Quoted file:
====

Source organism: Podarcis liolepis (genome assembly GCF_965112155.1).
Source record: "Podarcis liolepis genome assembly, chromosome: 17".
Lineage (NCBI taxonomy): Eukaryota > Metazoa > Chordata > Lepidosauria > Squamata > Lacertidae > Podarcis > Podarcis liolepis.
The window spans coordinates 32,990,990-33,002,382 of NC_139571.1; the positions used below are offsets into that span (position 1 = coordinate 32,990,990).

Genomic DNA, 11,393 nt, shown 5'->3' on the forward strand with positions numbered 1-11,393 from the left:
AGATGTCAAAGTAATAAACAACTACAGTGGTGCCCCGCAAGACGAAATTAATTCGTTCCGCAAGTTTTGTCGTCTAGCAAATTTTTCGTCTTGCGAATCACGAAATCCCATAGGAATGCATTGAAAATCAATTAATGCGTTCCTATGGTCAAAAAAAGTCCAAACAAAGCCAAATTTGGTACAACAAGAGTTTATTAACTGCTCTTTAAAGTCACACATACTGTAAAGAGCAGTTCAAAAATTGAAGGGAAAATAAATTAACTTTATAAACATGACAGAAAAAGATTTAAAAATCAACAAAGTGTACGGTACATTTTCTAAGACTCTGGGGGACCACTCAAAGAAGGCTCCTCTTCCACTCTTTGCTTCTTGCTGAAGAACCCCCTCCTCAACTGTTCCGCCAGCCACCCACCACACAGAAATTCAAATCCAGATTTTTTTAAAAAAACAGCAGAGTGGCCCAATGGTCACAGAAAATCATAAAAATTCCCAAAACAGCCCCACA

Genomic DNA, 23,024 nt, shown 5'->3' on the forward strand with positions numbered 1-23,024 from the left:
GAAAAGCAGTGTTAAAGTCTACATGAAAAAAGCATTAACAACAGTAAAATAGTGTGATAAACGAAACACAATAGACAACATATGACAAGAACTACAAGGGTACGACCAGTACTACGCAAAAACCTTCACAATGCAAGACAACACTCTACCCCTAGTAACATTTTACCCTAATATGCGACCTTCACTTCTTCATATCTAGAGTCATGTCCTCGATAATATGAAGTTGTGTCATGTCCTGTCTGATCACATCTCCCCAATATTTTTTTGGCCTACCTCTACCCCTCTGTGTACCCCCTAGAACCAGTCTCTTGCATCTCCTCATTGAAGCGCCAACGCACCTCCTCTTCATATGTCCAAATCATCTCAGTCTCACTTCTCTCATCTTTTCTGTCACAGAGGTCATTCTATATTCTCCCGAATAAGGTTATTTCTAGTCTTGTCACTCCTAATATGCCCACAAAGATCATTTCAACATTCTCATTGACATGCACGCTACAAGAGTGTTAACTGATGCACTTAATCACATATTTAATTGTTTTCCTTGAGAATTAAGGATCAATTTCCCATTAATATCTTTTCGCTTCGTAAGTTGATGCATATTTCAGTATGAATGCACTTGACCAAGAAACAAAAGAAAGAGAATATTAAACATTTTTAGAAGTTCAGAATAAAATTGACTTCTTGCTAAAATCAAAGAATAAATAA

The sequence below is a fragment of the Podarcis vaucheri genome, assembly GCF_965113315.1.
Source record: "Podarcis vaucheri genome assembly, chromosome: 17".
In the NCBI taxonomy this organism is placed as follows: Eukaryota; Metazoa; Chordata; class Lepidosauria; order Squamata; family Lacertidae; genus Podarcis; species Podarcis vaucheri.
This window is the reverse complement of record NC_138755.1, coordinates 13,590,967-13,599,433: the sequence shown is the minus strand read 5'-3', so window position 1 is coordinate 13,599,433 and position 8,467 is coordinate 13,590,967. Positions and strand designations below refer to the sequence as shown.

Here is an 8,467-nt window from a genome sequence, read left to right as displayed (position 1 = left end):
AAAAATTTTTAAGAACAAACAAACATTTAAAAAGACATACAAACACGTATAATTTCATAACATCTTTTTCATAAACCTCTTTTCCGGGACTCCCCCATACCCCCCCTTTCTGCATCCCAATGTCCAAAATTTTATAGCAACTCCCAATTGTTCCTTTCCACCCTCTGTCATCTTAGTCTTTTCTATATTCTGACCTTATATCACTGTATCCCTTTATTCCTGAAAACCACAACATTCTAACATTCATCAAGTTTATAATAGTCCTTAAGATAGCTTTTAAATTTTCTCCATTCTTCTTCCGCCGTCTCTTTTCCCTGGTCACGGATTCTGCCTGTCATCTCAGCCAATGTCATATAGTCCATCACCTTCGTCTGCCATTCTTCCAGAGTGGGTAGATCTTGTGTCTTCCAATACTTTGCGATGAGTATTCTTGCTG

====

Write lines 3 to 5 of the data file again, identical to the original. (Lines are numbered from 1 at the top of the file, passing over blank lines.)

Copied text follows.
Lineage (NCBI taxonomy): Eukaryota > Metazoa > Chordata > Lepidosauria > Squamata > Lacertidae > Podarcis > Podarcis liolepis.
The window spans coordinates 32,990,990-33,002,382 of NC_139571.1; the positions used below are offsets into that span (position 1 = coordinate 32,990,990).

Genomic DNA, 11,393 nt, shown 5'->3' on the forward strand with positions numbered 1-11,393 from the left: